Computational Image Modeling for Characterization and Analysis of Intracellular Cargo Transport

  • Kuan-Chieh Chen
  • Minhua Qiu
  • Jelena Kovacevic
  • Ge Yang
Part of the Lecture Notes in Computer Science book series (LNCS, volume 8641)


Active intracellular cargo transport is essential to survival and function of eukaryotic cells. How this process is controlled spatially and temporally so that the right cargo is delivered to the right destination at the right time remains poorly understood. To address this question, it is essential to characterize and analyze the molecular machinery and spatiotemporal behavior of intracellular transport. To this end, we developed related computational image models. Specifically, to study the molecular machinery of intracellular transport, we developed anisotropic spatial density kernels for reconstruction and segmentation of related super-resolution STORM (stochastic optical reconstruction microscopy) images. To study the spatiotemporal behavior of intracellular transport, we developed hidden Markov models and principal component analysis for representation and analysis of movement of individual transported cargoes. We validated and benchmarked the image models using simulated and actual experimental images. The models and related computational analysis methods developed in this study are general and can be used for studying molecular machinery and spatiotemporal dynamics of other cellular processes.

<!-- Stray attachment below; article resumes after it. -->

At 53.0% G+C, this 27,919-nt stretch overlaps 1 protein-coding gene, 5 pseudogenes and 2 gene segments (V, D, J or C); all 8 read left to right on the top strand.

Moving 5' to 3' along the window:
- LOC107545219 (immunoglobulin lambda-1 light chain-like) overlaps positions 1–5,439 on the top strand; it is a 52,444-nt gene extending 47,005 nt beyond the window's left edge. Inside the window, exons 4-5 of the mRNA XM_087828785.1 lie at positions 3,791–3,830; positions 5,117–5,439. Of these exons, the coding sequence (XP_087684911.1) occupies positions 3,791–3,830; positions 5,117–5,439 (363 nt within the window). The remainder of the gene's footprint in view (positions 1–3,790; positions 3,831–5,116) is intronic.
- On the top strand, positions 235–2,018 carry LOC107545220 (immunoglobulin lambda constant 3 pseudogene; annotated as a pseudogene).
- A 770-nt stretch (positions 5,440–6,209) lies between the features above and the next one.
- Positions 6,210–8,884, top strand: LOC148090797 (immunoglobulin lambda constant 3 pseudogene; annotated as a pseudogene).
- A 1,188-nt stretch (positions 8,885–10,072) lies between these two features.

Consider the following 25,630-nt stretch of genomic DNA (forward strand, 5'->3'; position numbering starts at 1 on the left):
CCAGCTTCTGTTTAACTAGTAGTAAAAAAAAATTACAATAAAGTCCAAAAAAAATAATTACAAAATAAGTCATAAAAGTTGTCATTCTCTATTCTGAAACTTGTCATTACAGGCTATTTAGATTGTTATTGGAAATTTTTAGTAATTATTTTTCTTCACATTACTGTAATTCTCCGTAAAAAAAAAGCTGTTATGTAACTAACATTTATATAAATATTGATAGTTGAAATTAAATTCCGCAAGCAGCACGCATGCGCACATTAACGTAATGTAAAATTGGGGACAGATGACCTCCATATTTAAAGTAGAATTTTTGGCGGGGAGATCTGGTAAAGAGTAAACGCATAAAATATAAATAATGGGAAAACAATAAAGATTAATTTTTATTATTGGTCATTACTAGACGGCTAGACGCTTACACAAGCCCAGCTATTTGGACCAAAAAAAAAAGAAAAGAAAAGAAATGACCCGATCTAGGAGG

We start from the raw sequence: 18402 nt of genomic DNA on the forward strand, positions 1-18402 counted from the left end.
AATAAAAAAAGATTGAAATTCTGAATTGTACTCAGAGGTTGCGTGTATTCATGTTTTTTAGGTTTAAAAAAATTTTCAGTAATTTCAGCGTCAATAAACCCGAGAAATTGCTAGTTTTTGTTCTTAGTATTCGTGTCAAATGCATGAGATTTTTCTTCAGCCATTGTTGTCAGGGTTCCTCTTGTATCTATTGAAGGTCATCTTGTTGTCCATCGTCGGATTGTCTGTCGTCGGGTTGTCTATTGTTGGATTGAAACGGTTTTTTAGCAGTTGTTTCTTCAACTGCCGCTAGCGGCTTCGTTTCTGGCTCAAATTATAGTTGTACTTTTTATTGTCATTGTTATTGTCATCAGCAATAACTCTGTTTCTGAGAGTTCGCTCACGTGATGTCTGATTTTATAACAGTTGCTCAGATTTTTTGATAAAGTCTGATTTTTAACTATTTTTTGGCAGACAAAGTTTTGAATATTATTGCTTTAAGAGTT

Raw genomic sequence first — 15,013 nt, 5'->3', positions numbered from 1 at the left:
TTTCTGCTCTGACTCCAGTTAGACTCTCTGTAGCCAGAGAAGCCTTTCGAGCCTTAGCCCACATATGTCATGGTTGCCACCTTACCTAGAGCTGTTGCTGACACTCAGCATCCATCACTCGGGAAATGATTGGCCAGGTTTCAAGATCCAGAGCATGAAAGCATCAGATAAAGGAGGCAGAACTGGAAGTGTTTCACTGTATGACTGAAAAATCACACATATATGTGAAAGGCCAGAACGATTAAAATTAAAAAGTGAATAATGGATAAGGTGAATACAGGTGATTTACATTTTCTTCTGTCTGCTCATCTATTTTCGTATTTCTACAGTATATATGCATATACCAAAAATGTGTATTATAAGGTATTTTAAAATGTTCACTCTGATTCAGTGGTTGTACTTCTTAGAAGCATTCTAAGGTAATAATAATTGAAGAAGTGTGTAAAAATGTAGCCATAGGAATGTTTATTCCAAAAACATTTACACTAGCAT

image modeling intracellular transport spatiotemporal dynamics super-resolution imaging STORM imaging spatial density estimation hidden Markov model principal component analysis 


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Copyright information

© Springer International Publishing Switzerland 2014

Authors and Affiliations

  • Kuan-Chieh Chen
    • 1
    • 2
  • Minhua Qiu
    • 1
    • 2
    • 4
  • Jelena Kovacevic
    • 1
    • 2
    • 3
  • Ge Yang
    • 1
    • 2
  1. 1.Department of Biomedical EngineeringCarnegie Mellon UniversityPittsburghUSA
  2. 2.Center for Bioimage InformaticsCarnegie Mellon UniversityPittsburghUSA
  3. 3.Department of Electrical EngineeringCarnegie Mellon UniversityPittsburghUSA
  4. 4.Genomics Institute of the Novartis Research FoundationSan DiegoUSA

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